Monday, October 10, 2011

Classic Throwback: Bring Me the Head of Alfredo Garcia (Sam Peckinpah, 1974)

Sam Peckinpah’s 1974 grunge-fest, Bring Me the Head of Alfredo Garcia, was a film that initially divided critics, with some (Roger Ebert) giving it a perfect score, while others (Michael Medved) claiming it to be one of the ‘worst films ever made’. I understand both cases, but I am sitting somewhere in the middle.

The film opens in Mexico, with the characters speaking in Spanish, unaccompanied by subtitles. I thought that was odd, but I soon realized that none were needed. The plot was obvious – Teresa, the pregnant teenage daughter of a powerful man known as ‘El Jefe’ (Emilio Fernandez) is summoned before her father and interrogated as to the identity of the unborn child’s father. The young woman is stripped down and eventually succumbs to torture, identifying the father as Alfredo Garcia, discovered later to be a well-known gigolo commonly found in Mexico City. Infuriated, El Jefe offers a $1 Million dollar reward for whoever “brings him the head of Alfredo Garcia”, the one and only line spoken in English in the sequence. 

Two of El Jefe’s henchmen, following months of searching, enter a seedy bar and meet Benny (Warren Oates), a retired United States Army Officer who now makes a meager living as the piano player and manager. Benny, despite having heard of the elusive Garcia, doesn’t reveal this knowledge to the suit-clad henchmen, later discovering from his prostitute girlfriend, Elita (Isela Vega), that Garcia had met his death in a drunk driving accident the previous week. He also discovers that Elita had cheated on Benny with Garcia, and decides to make a deal with the men – asking for $10,000 plus up-front expenses for the successful delivery of the head.

Embarking on a road trip across Mexico to the site of Garcia’s burial, Benny decides to take Elita along with him, claiming he wants to be sure Garcia is dead and no longer a threat to their relationship. What he thinks will be a simple task of digging up a dead man, results in the couple being accosted by bikers when they stop to camp, and having to overcome the wrath of Garcia’s relatives and the ruthlessness of El Jefe’s associates to secure the bounty.

Peckinpah has built a nightmarish modern Mexico that is every bit as seedy, brutal and nihilistic as the modernized Western frontier he portrays in his more famous ‘69 film, The Wild Bunch. Like in all of his films, Peckinpah reestablishes himself as the master of ‘grunge’. His antihero is an unkempt, arrogant weasel who sees little more than the reward, caring little for how his actions disrespect the dead man, the emotions he stirs in his girlfriend or the loved ones who have freshly buried him.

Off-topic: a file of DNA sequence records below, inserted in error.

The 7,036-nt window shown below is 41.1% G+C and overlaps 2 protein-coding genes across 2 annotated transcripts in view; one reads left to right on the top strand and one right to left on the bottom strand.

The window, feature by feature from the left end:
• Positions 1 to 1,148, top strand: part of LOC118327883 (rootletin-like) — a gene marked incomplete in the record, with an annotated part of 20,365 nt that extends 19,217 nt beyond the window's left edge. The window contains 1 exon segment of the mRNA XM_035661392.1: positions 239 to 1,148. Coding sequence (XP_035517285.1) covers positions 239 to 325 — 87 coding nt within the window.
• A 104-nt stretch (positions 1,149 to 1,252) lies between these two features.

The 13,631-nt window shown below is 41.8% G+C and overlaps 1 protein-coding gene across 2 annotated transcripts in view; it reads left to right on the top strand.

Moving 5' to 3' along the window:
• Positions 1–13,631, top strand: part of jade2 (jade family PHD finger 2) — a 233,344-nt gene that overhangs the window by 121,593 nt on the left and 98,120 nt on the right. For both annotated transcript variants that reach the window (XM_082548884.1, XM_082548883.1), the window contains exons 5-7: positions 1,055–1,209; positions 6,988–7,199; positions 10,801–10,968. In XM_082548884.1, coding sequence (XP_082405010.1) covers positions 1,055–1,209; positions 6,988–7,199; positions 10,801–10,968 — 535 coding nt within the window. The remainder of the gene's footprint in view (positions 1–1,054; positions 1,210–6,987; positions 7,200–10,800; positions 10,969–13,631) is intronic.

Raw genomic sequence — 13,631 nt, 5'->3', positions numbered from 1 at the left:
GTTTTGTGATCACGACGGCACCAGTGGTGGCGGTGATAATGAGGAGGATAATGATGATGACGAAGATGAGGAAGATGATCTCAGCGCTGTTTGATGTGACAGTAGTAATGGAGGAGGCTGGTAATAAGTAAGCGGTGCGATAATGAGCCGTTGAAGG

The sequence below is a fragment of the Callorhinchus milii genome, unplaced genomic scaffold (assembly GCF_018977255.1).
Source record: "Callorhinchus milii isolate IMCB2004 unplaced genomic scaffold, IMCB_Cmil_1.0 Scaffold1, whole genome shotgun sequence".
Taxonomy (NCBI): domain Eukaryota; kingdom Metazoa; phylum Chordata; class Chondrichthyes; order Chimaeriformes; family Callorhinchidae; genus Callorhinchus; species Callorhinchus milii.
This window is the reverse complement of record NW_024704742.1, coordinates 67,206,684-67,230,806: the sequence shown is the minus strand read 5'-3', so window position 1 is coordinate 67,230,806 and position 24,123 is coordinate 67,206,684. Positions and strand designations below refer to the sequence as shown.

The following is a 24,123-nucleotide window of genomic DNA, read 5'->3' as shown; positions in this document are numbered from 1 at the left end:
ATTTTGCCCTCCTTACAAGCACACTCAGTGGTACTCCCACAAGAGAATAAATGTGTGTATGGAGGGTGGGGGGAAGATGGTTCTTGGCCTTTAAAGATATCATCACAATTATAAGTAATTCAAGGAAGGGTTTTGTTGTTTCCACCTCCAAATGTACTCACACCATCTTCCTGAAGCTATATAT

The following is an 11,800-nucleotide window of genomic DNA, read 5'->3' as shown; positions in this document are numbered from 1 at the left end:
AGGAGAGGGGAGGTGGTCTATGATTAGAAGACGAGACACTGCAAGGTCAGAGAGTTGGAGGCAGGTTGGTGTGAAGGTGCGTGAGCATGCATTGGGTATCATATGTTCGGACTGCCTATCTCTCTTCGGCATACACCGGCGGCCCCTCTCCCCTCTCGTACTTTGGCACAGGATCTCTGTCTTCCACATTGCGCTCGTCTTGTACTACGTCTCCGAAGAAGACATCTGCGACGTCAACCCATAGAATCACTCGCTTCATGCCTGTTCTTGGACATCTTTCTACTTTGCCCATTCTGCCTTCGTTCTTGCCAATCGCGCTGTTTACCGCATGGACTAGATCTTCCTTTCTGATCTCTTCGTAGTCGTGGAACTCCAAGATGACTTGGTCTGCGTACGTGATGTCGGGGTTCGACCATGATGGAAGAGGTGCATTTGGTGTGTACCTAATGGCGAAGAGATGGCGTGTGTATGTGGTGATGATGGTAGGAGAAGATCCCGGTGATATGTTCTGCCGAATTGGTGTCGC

Each of the settings, including the opening sequence at El Jefe’s estate, Benny’s bar and a roadside restaurant stop, is as sleazy and repulsive as possible. None of the characters are likeable in any way (though Elita possesses the most humane morals) but you can’t help but find Warren Oates’ cool, charismatic performance legendary. He has some great lines - “You two guys are definitely on my shit list” – and on one occasion he wears his trendy sunglasses (which seem to be stuck to his head in the early going) to bed. His transition from reluctant errand-boy to sadistic killer (who actually enjoys shooting people) is compelling. While his performance in The Wild Bunch isn’t especially notable; overshadowed by his more famous counterparts, he lives and breathes this grimy role to perfection.

Having dug up Garcia, survived numerous attempts on his life and ‘reclaimed’ the head, Benny transports it across the desert in a sack, with the decomposing relic attracting flies and prompting him to stuff ice down the sack to preserve it. What is amusing, and generally sincere, is the bond Benny builds with the head – claiming it as a friend and recognizing that he and Al (the nickname he coins it) shared a lot in common. They are both desperate guys trying to make ends meet and survive in this vile world and felt the affections of the same woman.

Like almost every Peckinpah film, there is a rape and some sort of brutality toward and objectification of women, ultraviolent gunfights, double-figure death counts, copious amounts of blood and other pretensions and contrivances. All evidence suggests that Peckinpah was not a strong writer; but he was a drunken genius whose often-abhorrent ideas accompanied a unique and unconventional vision that was constantly at odds with censorship. I believe this was the only film in his career released exactly as he had intended. While I am wary to declare this a ‘good’ film, I feel it is a culturally significant and influential film in the career of Peckinpah and the 1970’s in general. There is much more to this film than the simple manhunt for the head of a gigolo.

While Bring Me the Head of Alfedo Garcia is repulsive, offensive and gratuitously violent, you can’t help but respect Peckinpah’s boldness for creating a film like this. As the tagline on the poster reads – “Why is his head worth one million dollars and the lives of 21 people?” - the battle for the head of a dead man results in the death of a lot more people. That’s messed up. In a strange way, the sick premise works, and if only for Warren Oates’ performance, it is worth a look.

1 comment:

  1. I grew up watching these kind of movies The story was decent and the action sequence weren't half as bad. These were there to entertain us and isn't that the point of movies anyway.